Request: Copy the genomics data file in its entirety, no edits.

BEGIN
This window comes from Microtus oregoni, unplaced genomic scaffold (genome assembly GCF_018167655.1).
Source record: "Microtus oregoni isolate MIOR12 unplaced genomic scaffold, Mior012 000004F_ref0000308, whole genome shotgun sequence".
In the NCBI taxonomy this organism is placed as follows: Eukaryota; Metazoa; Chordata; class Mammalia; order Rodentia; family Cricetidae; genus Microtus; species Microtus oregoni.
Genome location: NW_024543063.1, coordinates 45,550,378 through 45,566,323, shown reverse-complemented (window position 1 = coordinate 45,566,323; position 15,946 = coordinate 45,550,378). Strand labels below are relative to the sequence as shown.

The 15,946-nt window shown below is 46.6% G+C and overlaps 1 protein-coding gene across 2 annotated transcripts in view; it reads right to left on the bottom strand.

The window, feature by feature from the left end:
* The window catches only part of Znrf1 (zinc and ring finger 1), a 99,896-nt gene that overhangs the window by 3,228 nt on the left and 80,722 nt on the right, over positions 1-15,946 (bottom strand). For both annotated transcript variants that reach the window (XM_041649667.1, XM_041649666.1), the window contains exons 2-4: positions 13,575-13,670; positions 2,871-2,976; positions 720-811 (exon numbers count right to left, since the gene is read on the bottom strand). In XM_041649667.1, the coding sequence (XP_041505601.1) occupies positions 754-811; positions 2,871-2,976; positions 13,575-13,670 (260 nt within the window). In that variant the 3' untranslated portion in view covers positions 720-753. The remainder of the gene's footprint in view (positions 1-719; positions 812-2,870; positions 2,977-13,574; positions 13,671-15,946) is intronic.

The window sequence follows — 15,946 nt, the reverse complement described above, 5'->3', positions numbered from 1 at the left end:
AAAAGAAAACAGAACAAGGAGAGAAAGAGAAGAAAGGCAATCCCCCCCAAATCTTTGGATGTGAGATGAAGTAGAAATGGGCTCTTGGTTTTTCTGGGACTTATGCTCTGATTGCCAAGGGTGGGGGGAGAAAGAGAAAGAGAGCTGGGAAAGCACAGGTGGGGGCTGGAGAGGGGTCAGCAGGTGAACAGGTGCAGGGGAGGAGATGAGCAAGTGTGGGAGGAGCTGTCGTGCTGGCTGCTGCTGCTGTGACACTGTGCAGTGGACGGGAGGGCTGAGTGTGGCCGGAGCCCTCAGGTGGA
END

This window comes from Microtus oregoni, unplaced genomic scaffold (genome assembly GCF_018167655.1).
Source record: "Microtus oregoni isolate MIOR12 unplaced genomic scaffold, Mior012 000004F_ref0000308, whole genome shotgun sequence".
In the NCBI taxonomy this organism is placed as follows: Eukaryota; Metazoa; Chordata; class Mammalia; order Rodentia; family Cricetidae; genus Microtus; species Microtus oregoni.
Genome location: NW_024543063.1, coordinates 45,550,378 through 45,566,323, shown reverse-complemented (window position 1 = coordinate 45,566,323; position 15,946 = coordinate 45,550,378). Strand labels below are relative to the sequence as shown.

The 15,946-nt window shown below is 46.6% G+C and overlaps 1 protein-coding gene across 2 annotated transcripts in view; it reads right to left on the bottom strand.

The window, feature by feature from the left end:
* The window catches only part of Znrf1 (zinc and ring finger 1), a 99,896-nt gene that overhangs the window by 3,228 nt on the left and 80,722 nt on the right, over positions 1-15,946 (bottom strand). For both annotated transcript variants that reach the window (XM_041649667.1, XM_041649666.1), the window contains exons 2-4: positions 13,575-13,670; positions 2,871-2,976; positions 720-811 (exon numbers count right to left, since the gene is read on the bottom strand). In XM_041649667.1, the coding sequence (XP_041505601.1) occupies positions 754-811; positions 2,871-2,976; positions 13,575-13,670 (260 nt within the window). In that variant the 3' untranslated portion in view covers positions 720-753. The remainder of the gene's footprint in view (positions 1-719; positions 812-2,870; positions 2,977-13,574; positions 13,671-15,946) is intronic.

The window sequence follows — 15,946 nt, the reverse complement described above, 5'->3', positions numbered from 1 at the left end:
AAAAGAAAACAGAACAAGGAGAGAAAGAGAAGAAAGGCAATCCCCCCCAAATCTTTGGATGTGAGATGAAGTAGAAATGGGCTCTTGGTTTTTCTGGGACTTATGCTCTGATTGCCAAGGGTGGGGGGAGAAAGAGAAAGAGAGCTGGGAAAGCACAGGTGGGGGCTGGAGAGGGGTCAGCAGGTGAACAGGTGCAGGGGAGGAGATGAGCAAGTGTGGGAGGAGCTGTCGTGCTGGCTGCTGCTGCTGTGACACTGTGCAGTGGACGGGAGGGCTGAGTGTGGCCGGAGCCCTCAGGTGGA